Animal testing for drug research will soon become obsolete

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You don’t have to be a member of PETA to acknowledge the necessary horrors of drug research that many animals must endure for the sake of our health and, sadly, our vanity.  Fortunately, if you are a lover of animals and detest animal testing of any sort, then take comfort in the fact that researchers all over the world are working in earnest to develop an alternative method of medical testing that does not involve the in vivo evisceration of Spot and Oscar. Yeah, I just went there.

In a joint partnership with the Institute for Biotechnology at the Technical University (TU) of Berlin, researchers at the Dresden-based institute are refining a new method they hope will someday make animal testing obsolete. The new method involves the use of a “synthetic organism on a miniature chip” that accurately replicates the metabolic processes of the human body. “Our system is a mini-organism on a 1:100,000 scale to the human being,” says Dr. Frank Sonntag of the Fraunhofer Institute for Material and Beam Technology IWS.

Compact multi-organ chip. Image: Fraunhofer IWS

Compact multi-organ chip. Image: Fraunhofer IWS

This new system takes cells from human organs and strategically places them on a chip. Once nestled inside their respective chambers, the cells are then connected to each other through tiny canals that, with help from a micro-pump, recreates human blood circulation.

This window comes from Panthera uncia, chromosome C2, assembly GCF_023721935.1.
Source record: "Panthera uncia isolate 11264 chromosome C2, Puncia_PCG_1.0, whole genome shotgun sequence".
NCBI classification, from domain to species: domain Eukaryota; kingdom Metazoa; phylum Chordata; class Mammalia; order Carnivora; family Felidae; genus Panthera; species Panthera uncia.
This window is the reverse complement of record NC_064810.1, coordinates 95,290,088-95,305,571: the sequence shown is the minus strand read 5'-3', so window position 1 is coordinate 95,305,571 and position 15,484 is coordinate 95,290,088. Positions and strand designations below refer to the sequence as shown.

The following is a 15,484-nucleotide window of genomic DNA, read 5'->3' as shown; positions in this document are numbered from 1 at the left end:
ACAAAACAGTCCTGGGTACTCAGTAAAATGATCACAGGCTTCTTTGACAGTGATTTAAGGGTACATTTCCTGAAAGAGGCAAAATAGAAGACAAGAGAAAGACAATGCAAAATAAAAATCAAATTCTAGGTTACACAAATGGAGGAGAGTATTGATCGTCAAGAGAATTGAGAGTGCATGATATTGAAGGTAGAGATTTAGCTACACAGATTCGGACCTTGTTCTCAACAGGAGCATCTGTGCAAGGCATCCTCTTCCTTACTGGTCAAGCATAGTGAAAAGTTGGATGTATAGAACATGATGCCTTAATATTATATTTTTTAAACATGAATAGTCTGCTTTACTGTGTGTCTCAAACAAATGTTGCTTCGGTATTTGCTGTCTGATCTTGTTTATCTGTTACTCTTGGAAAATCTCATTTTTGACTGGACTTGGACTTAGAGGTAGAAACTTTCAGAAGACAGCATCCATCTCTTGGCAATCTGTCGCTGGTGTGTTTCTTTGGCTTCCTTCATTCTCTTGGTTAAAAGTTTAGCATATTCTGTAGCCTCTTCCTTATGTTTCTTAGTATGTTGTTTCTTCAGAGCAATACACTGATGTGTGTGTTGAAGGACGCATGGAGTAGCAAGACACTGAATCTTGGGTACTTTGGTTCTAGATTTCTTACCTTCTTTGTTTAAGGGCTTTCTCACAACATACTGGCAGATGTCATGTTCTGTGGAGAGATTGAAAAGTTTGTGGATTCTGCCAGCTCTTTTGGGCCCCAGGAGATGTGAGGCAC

Given the extreme miniaturization of the microfluidic system, the chip can achieve consistent flow rates at an impressive 0.5 microliters (┬Ál/s) per second. This allows the solution that flows through the canals to interact with all of the cells at the same time, which authentically mimics the human circulation of blood in a way no other system of similar design has yet accomplished. As a result, these chips can be used to test a variety of experimental drugs and their effects on real human cells that stand in for larger organs, skipping the need for animal testing entirely.

Although this method is still being refined, a future free of animal cruelty for the purposes of scientific research is a very real, and near, possibility.

About Author

Kristian strives to enlighten and entertain readers. In addition to his teaching and editorial responsibilities, he is working on a science-fiction novel that promises not to include exoskeleton suits and anemic aliens floating in mysterious vats of green-tinted goop.

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